Wednesday, August 31, 2011

Tech: Lenovo ThinkPad X120e review


INTRODUCTION

The Lenovo Thinkpad X120e is part of a new budget ultraportable segment that's positioned somewhere between the traditional netbook and the mainstream thin-and-light laptop. Instead of packing a low-voltage Intel Atom processor (which sips electrical power but doesn't have much computing muscle), the X120e has an out-of-order execution, dual-core AMD E-350 processor with integrated graphics acceleration. The result is a computing experience that supposedly feels much more like a real laptop:



Slick marketing videos are well and good, but how does the X120e actually perform? Can you get some semblance of the ultraportable experience for under $500?

CASE DESIGN AND FORM FACTOR

It might have the ThinkPad logo on it, but there's a lot separating the X120e from Lenovo's mainstream laptops. You won't find any fancy magnesium rollcages, magnetic latches, or LED-lit full-size keyboards here - in most respects, the chassis of the X120e is like any other budget netbook.

Despite the loss of some of the signature enhancements of other Lenovo computers, the X120e's build quality is still fairly solid overall. The unit has a matte black finish, and basically looks like a shrunken ThinkPad. On the left side of the X120e, you'll find space for a security lock, an HDMI port, a USB port, an Ethernet port, and an audio jack.


The right side has a card reader, a powered USB port, and a regular USB port:


The rear has the power jack and a VGA out. Aesthetically, I'm not a big fan of the way the 6-cell battery juts out of the case, but it does keep the hinge area slim:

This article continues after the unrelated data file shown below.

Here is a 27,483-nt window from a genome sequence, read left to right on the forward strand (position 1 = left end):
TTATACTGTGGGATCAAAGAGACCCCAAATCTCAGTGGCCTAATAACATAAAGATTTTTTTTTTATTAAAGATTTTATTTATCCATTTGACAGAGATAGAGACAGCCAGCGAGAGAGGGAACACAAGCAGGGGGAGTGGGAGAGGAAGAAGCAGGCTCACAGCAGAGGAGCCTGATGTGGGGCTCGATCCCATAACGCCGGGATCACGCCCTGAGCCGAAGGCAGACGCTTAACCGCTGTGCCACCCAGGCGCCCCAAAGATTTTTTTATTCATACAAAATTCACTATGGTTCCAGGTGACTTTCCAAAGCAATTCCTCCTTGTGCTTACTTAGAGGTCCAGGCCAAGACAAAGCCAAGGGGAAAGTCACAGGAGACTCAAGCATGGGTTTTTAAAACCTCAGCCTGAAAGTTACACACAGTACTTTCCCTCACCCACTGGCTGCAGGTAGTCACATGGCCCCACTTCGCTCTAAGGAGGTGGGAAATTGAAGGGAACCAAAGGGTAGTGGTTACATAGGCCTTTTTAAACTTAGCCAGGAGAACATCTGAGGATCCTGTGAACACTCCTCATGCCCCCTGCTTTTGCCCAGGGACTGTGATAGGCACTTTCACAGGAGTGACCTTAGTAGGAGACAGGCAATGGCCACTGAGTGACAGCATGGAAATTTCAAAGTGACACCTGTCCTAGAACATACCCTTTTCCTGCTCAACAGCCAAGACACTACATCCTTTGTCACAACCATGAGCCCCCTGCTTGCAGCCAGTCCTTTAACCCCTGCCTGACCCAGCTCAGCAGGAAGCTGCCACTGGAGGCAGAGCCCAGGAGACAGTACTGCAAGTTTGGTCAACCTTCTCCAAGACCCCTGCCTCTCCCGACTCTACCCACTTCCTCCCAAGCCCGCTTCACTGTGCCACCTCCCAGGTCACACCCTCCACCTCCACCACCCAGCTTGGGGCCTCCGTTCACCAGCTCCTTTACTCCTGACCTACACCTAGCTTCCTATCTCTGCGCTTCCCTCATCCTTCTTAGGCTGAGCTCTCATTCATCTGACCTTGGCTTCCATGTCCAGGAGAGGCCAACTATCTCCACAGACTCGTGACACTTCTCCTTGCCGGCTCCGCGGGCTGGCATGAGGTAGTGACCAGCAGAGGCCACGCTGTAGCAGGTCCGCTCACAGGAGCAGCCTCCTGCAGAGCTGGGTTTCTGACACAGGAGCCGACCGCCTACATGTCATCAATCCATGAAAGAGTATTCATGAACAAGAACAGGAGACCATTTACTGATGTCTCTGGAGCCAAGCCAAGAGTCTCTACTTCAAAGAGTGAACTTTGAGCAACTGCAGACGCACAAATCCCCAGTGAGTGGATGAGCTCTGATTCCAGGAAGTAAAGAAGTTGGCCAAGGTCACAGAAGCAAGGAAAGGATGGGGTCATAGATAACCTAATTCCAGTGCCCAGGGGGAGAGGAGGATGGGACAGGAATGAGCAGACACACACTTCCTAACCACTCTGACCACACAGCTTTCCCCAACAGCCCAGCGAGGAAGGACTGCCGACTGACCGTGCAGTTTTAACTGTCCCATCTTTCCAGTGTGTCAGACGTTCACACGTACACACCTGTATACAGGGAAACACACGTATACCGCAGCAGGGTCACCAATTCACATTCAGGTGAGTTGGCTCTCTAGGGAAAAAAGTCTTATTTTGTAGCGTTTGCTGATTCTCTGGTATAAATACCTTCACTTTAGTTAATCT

The X120e comes equipped with an 11.6" matte anti-glare 1366x768 LED-backlit LCD. It's not the world's brightest screen (don't believe Lenovo's marketing - you'll have trouble using it in bright daylight), but the absence of the glossy finish found in a typical netbook removes a lot of distracting reflections.


Here's a shot of the X120e next to some miscellaneous items: Season 2 of "The Adventures of Pete & Pete," a Maxpedition-branded Nalgene bottle, an Al Martino CD, and a pack of Trident White.

KEYBOARD AND INPUT DEVICES

The X120e ditches the famed ThinkPad keyboard; in its place, there's a chiclet keyboard that's much closer to those found in other netbooks. I found the keys to be responsive and comfortable, and Lenovo even found the space to include dedicated PgUp and PgDn keys (a huge boon for browsing long documents and webpages). The only real quibble I have is that the left Ctrl key is shifted inward - a pretty pointless departure from a typical keyboard layout.

Here is a closeup to give you an idea of the key size:


In the middle of the keyboard, Lenovo has placed the distinctive red TrackPoint pointing stick, which was sensitive and responsive enough to use for playing first-person shooters (with practice). There's also a standard touchpad, and two sets of mouse buttons; the pointing stick's mouse buttons are more responsive.


PERFORMANCE AND BATTERY LIFE

The Intel Atom gets stellar battery life, but you pay a pretty hefty price in terms of performance. Loading up a big PDF or even a rich webpage can be an exercise in staring at the Windows busy cursor. In contrast, the AMD Fusion chipset powers through streaming HD video and office productivity tasks with ease. You can even use it to play last-gen games like Team Fortress 2:



One thing that most reviews of the X120e don't discuss: out of the box, the unit is blissfully free from the bloatware that gets shoveled onto other laptops. All you get is Lenovo's helpful ThinkVantage utilities (including a neat stress test for the components and a battery health indicator) and a clear blue screen.


Battery life on the X120e is decent, in part due to Lenovo's aggressive screen-dimming and standby schemes. With continuous use, including downloading files, playing web videos, and installing programs, I was able to squeeze about 5 hours of life from the machine - not too far off from the advertised 6.6 hours.

CONCLUSION

The X120e and others of its ilk are going to gut the netbook market. While it "only" runs about five hours with realistic use, the X120e is so much faster than a typical netbook that, after using them side-by-side, even a casual user would be persuaded to drop the extra $100-$150 for the X120e. It strikes the right balance between power usage, price, and performance, and gets a thumbs-up from me.

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